Sepsis is responsible for important alterations in the pharmacokinetics of antibiotics. Continuous renal replacement therapy (CRRT), which is commonly used in septic patients, may further contribute to pharmacokinetic changes. Current recommendations for antibiotic doses during CRRT combine data obtained from heterogeneous patient populations in which different CRRT devices and techniques have been used. We studied whether these recommendations met optimal pharmacokinetic criteria for broad-spectrum antibiotic levels in septic shock patients undergoing CRRT.
This open, prospective study enrolled consecutive patients treated with CRRT and receiving either meropenem (MEM), piperacillin-tazobactam (TZP), cefepime (FEP) or ceftazidime (CAZ). Serum concentrations of these antibiotics were determined by high-performance liquid chromatography from samples taken before (t = 0) and 1, 2, 5, and 6 or 12 hours (depending on the β-lactam regimen) after the administration of each antibiotic. Series of measurements were separated into those taken during the early phase (< 48 hours from the first dose) of therapy and those taken later (> 48 hours).
A total of 69 series of serum samples were obtained in 53 patients (MEM, n = 17; TZP, n = 16; FEP, n = 8; CAZ, n = 12). Serum concentrations remained above four times the minimal inhibitory concentration for Pseudomonas spp. for the recommended time in 81% of patients treated with MEM, in 71% with TZP, in 53% with CAZ and in 0% with FEP. Accumulation after 48 hours of treatment was significant only for MEM.
In septic patients receiving CRRT, recommended doses of β-lactams for Pseudomonas aeruginosa are adequate for MEM but not for TZP, FEP and CAZ; for these latter drugs, higher doses and/or extended infusions should be used to optimise serum concentrations.
PMCID: PMC3219006  PMID: 21649882
8.  Amikacin Monotherapy for Sepsis Caused by Panresistant Pseudomonas aeruginosa▿  
Antimicrobial Agents and Chemotherapy  2010;54(11):4939-4941.
Two patients with severe sepsis due to panresistant Pseudomonas aeruginosa, deteriorating despite therapy with colistin and β-lactams, were cured with a high daily dose (25 to 50 mg/kg) of amikacin to obtain a peak/MIC ratio of at least 8 to 10 (MIC = 16 μg/ml). Concomitant use of continuous venovenous hemodiafiltration (CVVHDF) provided no deterioration in renal function after treatment. High dosage of aminoglycosides combined with CVVHDF may represent a valuable therapeutic option for infection due to multiresistant pathogens.
PMCID: PMC2976156  PMID: 20823287
9.  Insufficient β-lactam concentrations in the early phase of severe sepsis and septic shock 
Critical Care  2010;14(4):R126.
Altered pharmacokinetics (PK) in critically ill patients can result in insufficient serum β-lactam concentrations when standard dosages are administered. Previous studies on β-lactam PK have generally excluded the most severely ill patients, or were conducted during the steady-state period of treatment. The aim of our study was to determine whether the first dose of piperacillin-tazobactam, ceftazidime, cefepime, and meropenem would result in adequate serum drug concentrations in patients with severe sepsis and septic shock.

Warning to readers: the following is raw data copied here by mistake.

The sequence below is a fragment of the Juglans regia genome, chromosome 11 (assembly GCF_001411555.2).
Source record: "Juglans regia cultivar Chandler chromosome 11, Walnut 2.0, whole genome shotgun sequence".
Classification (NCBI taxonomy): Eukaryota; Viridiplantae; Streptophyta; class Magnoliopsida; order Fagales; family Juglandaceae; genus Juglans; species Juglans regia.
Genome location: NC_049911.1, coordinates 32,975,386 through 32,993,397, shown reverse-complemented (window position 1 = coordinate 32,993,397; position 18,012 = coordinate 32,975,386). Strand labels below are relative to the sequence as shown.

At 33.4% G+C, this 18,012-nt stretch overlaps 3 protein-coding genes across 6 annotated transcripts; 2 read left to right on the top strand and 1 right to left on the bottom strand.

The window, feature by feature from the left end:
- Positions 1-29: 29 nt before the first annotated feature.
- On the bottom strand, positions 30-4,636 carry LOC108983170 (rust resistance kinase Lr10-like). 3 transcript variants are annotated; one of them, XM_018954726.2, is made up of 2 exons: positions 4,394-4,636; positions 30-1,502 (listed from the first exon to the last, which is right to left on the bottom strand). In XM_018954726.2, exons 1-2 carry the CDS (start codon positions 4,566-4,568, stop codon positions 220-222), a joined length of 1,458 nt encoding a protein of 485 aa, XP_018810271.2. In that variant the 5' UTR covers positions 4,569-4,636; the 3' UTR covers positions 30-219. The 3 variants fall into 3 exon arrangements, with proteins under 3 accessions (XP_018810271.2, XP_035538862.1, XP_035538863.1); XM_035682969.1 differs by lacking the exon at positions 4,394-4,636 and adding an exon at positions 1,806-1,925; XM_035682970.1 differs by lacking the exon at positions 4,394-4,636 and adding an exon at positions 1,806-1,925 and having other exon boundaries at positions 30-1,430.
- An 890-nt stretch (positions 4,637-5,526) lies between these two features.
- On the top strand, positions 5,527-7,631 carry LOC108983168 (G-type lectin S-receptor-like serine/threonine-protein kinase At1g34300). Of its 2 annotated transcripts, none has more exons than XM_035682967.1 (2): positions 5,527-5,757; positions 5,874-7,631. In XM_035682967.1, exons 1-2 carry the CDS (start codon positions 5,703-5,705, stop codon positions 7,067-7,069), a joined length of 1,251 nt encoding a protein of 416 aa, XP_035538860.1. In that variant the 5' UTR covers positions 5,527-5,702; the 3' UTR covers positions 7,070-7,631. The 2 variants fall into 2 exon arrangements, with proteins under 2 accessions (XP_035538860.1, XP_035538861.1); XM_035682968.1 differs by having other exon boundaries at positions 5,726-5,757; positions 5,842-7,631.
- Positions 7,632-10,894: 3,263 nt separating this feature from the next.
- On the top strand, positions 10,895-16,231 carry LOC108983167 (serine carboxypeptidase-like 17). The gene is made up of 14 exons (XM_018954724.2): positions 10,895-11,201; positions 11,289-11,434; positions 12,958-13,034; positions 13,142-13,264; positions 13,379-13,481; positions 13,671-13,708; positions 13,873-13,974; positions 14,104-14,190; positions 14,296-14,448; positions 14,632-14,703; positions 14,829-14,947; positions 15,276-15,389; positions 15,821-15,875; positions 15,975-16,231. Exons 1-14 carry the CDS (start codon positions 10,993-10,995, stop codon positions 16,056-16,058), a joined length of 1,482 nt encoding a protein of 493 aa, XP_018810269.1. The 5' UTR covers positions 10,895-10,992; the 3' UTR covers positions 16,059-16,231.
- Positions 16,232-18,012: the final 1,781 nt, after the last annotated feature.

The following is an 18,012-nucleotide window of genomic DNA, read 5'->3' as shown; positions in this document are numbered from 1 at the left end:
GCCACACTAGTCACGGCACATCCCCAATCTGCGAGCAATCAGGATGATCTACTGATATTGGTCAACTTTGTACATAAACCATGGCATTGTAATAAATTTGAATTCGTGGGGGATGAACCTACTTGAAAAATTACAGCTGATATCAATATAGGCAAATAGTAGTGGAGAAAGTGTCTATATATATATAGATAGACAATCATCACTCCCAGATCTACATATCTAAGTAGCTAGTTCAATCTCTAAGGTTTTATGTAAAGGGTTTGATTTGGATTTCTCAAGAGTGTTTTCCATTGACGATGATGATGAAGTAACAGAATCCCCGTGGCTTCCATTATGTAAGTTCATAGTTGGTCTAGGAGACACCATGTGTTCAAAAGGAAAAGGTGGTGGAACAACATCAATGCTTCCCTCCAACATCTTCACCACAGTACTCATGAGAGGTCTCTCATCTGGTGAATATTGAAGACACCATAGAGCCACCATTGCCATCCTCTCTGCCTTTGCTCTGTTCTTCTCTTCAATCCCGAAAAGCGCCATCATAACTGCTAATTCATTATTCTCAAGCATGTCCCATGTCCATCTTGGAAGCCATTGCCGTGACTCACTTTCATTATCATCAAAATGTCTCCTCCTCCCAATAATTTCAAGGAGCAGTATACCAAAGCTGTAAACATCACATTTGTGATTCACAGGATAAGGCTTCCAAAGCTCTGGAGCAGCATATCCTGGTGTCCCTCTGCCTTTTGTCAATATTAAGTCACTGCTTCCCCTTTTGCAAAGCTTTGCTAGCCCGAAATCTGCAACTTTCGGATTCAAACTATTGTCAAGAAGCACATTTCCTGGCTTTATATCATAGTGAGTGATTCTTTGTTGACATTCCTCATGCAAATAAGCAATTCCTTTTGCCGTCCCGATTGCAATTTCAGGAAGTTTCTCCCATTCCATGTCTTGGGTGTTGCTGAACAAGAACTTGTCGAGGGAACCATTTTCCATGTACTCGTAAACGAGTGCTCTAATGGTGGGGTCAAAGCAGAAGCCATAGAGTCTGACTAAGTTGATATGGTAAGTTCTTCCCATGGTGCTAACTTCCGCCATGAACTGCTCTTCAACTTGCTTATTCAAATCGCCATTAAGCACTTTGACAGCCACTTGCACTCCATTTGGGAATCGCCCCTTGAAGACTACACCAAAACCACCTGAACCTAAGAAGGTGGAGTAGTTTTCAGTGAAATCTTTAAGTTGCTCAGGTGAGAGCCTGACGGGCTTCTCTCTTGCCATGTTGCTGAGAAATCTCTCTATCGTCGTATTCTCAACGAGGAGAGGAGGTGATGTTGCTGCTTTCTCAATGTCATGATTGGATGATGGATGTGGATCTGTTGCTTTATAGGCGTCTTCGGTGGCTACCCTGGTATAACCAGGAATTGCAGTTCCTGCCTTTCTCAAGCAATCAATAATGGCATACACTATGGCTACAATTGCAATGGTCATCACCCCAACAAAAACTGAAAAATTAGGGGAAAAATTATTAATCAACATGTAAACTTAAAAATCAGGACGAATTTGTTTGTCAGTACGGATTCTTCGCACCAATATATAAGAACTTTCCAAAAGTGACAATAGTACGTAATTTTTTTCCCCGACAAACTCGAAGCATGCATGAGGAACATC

Open, prospective, multicenter study in four Belgian intensive care units. All consecutive patients with a diagnosis of severe sepsis or septic shock, in whom treatment with the study drugs was indicated, were included. Serum concentrations of the antibiotics were determined by high-pressure liquid chromatography (HPLC) before and 1, 1.5, 4.5 and 6 or 8 hours after administration.
80 patients were treated with piperacillin-tazobactam (n = 27), ceftazidime (n = 18), cefepime (n = 19) or meropenem (n = 16). Serum concentrations remained above 4 times the minimal inhibitory concentration (T > 4 × MIC), corresponding to the clinical breakpoint for Pseudomonas aeruginosa defined by the European Committee on Antimicrobial Susceptibility Testing (EUCAST), for 57% of the dosage interval for meropenem (target MIC = 8 μg/mL), 45% for ceftazidime (MIC = 32 μg/mL), 34% for cefepime (MIC = 32 μg/mL), and 33% for piperacillin-tazobactam (MIC = 64 μg/mL). The number of patients who attained the target PK profile was 12/16 for meropenem (75%), 5/18 for ceftazidime (28%), 3/19 (16%) for cefepime, and 12/27 (44%) for piperacillin-tazobactam.
Serum concentrations of the antibiotic after the first dose were acceptable only for meropenem. Standard dosage regimens for piperacillin-tazobactam, ceftazidime and cefepime may, therefore, be insufficient to empirically cover less susceptible pathogens in the early phase of severe sepsis and septic shock.
PMCID: PMC2945087  PMID: 20594297
10.  Revisiting the loading dose of amikacin for patients with severe sepsis and septic shock